Without the correct information it is not possible to plan things like evacuations and exclusion zones. If 10 times or 100 times the current dose limits cause no significant increase in risk, which is likely, the need for evacuations and the size of exclusion zones fall dramatically.

Best regards

Roger
 17 May 2013 08:46 AM
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AndyTaylor

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Originally posted by: jarathoonMaintaining public trust in the integrity engineering profession.



Deep Water Horizon is a big factor in my thinking as well. Companies are not just liable for death and injury their inaction or action causes. Companies have a huge reponsibility in terms of maintaining and respecting the natural and economic environment as well.


Well yes, that applies to many major industries, but I often find a complete lack of perspective and quite a lot of hysteria with anything nuclear related. If a nuclear spent fuel flask is transferred by road then protestors and TV cameras appear, and tests have to be done like crashing a train into a flask at full speed. There is never the same level of attention applied to the transport or storage of dangerous chemicals, why not? Even the transport of fuel through congested city areas is taken for granted, yet a tanker explosion in such a situation is devastating, has happened many times, yet rarely stays in the news for more than a day or two.

In the case of Fukushima, I find the events and engineering challenges quite fascinating, but am bewildered at suggestions (not necessarily by you) that this is any more dangerous than many other large scale industrial processes.

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Andy Taylor CEng MIET
 17 May 2013 03:09 PM
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jarathoon

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Roger,

A naive and quick attempt to partially classify the pollution and associated health effects problem:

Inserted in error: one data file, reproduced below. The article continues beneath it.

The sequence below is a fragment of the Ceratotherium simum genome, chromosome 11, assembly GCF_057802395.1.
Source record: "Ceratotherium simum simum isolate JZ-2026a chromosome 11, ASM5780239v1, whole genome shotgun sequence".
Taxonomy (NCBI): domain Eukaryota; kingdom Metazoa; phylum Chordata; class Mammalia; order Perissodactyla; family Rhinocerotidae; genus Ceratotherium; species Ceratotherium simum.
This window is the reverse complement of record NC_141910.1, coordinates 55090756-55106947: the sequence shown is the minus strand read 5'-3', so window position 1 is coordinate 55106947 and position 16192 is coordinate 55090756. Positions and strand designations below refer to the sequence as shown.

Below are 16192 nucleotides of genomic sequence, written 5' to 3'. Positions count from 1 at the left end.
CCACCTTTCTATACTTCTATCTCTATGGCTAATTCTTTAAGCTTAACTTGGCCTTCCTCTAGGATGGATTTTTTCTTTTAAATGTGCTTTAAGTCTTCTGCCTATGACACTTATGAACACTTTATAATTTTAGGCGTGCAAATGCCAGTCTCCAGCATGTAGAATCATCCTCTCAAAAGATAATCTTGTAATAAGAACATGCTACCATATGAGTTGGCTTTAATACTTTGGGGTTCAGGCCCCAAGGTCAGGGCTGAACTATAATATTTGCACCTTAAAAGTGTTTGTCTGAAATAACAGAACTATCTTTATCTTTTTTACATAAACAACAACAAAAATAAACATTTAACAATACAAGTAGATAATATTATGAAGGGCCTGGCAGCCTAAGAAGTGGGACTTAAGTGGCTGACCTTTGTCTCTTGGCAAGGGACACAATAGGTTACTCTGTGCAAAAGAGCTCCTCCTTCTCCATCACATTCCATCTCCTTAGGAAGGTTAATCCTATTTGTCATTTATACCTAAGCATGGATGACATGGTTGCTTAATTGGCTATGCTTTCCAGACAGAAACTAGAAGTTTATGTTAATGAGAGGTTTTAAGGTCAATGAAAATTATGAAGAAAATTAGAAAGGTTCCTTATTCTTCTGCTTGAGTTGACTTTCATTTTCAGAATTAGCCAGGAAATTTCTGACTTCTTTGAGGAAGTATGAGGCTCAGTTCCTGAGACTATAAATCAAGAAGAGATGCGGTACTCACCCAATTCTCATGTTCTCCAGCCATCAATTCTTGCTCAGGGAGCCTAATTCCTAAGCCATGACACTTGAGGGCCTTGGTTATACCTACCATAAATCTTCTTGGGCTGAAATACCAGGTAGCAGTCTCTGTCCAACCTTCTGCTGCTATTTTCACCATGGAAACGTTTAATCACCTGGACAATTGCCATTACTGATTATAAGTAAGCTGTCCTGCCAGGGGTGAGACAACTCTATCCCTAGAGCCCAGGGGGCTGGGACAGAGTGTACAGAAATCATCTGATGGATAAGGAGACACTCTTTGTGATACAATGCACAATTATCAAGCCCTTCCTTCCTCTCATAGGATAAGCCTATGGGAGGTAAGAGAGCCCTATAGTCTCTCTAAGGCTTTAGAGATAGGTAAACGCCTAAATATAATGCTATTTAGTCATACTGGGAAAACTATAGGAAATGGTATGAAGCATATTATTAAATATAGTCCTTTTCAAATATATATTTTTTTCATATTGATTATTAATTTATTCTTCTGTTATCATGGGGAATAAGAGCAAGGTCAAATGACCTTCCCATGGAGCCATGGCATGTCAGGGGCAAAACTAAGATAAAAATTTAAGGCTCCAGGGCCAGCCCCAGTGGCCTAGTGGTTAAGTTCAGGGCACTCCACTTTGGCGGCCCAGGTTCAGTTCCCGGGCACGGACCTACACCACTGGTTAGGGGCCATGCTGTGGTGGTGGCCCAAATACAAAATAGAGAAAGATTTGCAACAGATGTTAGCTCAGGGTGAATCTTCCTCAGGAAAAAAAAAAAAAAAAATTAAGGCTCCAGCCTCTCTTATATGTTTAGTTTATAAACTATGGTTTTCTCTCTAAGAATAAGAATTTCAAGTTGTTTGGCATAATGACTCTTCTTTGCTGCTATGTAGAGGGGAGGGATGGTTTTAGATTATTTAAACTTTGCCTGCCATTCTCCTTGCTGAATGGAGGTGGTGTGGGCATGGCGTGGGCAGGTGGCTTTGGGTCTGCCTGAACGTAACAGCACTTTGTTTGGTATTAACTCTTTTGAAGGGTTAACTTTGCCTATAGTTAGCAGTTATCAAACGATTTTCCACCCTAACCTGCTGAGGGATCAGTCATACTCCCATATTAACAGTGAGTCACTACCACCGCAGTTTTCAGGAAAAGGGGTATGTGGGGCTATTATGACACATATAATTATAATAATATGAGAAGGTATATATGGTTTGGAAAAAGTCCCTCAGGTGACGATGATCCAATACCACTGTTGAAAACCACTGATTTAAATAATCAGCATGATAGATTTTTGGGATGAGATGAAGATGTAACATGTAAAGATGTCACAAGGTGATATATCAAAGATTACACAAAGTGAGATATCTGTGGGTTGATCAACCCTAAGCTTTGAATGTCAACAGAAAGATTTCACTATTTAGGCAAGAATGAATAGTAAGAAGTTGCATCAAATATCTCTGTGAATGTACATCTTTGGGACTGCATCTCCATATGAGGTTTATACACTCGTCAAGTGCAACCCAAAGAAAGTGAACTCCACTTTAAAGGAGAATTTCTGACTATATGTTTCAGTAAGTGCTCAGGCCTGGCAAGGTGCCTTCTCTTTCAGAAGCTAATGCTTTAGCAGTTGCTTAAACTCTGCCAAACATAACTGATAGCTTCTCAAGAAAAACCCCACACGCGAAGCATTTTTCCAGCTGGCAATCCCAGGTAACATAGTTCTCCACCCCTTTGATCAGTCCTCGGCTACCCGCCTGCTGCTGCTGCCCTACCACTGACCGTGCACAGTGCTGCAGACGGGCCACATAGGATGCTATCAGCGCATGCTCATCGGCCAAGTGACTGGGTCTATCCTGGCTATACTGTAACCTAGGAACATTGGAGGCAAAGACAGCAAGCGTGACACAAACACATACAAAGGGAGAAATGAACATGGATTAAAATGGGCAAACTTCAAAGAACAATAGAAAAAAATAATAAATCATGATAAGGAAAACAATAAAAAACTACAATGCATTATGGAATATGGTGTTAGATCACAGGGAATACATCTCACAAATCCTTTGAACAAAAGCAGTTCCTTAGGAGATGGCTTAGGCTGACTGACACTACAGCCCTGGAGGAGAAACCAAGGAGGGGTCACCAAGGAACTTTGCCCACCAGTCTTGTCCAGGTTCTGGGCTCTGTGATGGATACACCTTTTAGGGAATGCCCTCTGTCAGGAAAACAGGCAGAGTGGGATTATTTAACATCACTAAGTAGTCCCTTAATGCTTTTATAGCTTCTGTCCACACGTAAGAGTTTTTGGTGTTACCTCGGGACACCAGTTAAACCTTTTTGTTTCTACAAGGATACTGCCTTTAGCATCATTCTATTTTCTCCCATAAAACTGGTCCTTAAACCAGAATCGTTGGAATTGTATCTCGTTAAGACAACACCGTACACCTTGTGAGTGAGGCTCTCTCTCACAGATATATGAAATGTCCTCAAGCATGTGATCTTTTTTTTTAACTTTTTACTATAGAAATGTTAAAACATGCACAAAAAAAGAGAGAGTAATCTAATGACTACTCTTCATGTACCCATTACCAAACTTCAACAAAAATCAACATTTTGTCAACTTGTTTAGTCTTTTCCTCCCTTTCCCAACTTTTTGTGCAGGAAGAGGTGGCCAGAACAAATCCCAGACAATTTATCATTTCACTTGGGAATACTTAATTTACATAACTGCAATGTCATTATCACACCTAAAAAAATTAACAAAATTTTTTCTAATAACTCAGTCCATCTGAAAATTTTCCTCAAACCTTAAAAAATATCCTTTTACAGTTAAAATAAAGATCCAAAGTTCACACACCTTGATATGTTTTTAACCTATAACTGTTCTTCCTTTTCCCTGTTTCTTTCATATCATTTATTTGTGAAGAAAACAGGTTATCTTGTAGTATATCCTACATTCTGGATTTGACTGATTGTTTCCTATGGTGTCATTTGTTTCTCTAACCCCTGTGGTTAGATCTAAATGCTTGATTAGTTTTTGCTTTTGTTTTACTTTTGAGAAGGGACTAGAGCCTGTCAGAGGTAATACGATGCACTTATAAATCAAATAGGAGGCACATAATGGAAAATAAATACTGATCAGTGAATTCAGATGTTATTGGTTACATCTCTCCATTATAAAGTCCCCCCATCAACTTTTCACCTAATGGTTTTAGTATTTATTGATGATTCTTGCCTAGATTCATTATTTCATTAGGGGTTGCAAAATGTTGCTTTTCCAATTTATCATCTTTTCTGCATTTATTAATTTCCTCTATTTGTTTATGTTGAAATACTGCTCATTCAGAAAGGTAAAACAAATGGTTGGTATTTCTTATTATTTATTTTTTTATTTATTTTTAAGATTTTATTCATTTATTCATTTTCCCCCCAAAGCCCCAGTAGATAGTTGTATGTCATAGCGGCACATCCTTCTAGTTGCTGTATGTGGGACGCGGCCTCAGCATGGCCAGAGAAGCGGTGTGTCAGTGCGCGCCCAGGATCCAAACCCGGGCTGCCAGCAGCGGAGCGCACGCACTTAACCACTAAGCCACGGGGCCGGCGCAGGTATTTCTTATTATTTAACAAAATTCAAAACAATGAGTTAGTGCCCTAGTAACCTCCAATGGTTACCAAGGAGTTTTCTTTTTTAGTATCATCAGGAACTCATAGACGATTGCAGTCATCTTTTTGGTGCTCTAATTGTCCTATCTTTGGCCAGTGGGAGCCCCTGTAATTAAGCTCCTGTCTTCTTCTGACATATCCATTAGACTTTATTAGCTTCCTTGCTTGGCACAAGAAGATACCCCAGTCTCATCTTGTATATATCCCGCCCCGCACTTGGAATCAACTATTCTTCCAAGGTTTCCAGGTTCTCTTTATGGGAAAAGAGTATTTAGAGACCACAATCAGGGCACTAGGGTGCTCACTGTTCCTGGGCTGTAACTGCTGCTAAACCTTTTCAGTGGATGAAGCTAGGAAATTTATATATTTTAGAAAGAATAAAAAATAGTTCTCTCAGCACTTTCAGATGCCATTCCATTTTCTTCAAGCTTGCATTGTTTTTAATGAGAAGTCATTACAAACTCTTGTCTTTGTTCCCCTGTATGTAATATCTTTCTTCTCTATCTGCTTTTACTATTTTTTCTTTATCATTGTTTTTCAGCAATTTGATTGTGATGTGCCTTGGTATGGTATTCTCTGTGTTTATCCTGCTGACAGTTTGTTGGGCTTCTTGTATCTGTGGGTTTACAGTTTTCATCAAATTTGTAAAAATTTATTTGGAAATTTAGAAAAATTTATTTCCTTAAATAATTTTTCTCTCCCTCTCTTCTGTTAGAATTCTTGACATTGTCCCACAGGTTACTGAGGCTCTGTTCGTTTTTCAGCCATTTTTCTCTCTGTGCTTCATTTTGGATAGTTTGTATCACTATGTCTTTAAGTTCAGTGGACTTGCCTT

1. Various forms of illness, disease and death can result from chemical as well as radioactive chemical pollution in the environment. In particular radioactive pollution can be a chemical, as well as a physical, cause of illness, disease and death. (physical in the sense of alpha, beta or gamma radiation smashing into biological molecules and changing their structure).

2. Separating and quantifying the effects of chemical and radioactive chemical pollution is extremely complex. Chemicals enter our bodies in various different ways and we all end up our own unique cocktail of chemicals in our bodies, as well as a unique DNA make-up, that determines exactly how these chemicals are used, stored or excreted by the body.

3. When pollutants enter the environment they are gradually dispersed throughout it. There are a wide variety of dispersal mechanisms: physical, chemical and biological. These dispersal mechanisms have distinct physical, chemical and biological characteristics and all have their own associated time constants.

4. The scientific and statistical problem of how we relate exposure to various chemical pollutants in time and space to the observed disease and illness distributions is a complex, ill defined and ultimately unsolved problem.

5. Sometimes the dispersed pollutants are re-concentrated back up the food chain in surprising ways, with maximal concentrations found in animals at the top of the food chain.

6. Time relationship between exposure chemical pollutants and their eventual effect in causing disease can be quite complex. For example pollutants can be gradually and harmlessly stored away in our body's fatty deposits over time, but later released to harmful effect if we lose weight for some reason.

Given the complexity of all this, it is not surprising that there is lots of scientific debate, and lots of potential for academics and commentators on all sides of the debate to talk nonsense.

I think as engineers have to try and clarify the nature of the problem and then try to be as clear as possible about what is likely to happen if we take a particular course of action; for example by reusing steel from existing nuclear power stations to build new power stations. One cost is that some extra radioactivity will disperse into the environment as a result of this decision; one benefit is that we get to reuse steel which would otherwise go to waste and our new nuclear stations are slightly cheaper as a result.

James Arathoon

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James Arathoon
 23 May 2013 07:58 AM
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rogerbryant

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It looks like the US are starting to take a sensible view on the hazards (or lack of hazards) from low level radiation. Maybe people are starting to learn the lessons from Chernobyl and Fukushima.

http://www.forbes.com/sites/ja...makes-a-rad-decision/

I suspect that a significant part of the argument comes from the RDD (dirty bomb) side. If you can greatly reduce the disruption and fear effect from an RDD, no one will go to the additional risk and effort to make one.

Best regards

Roger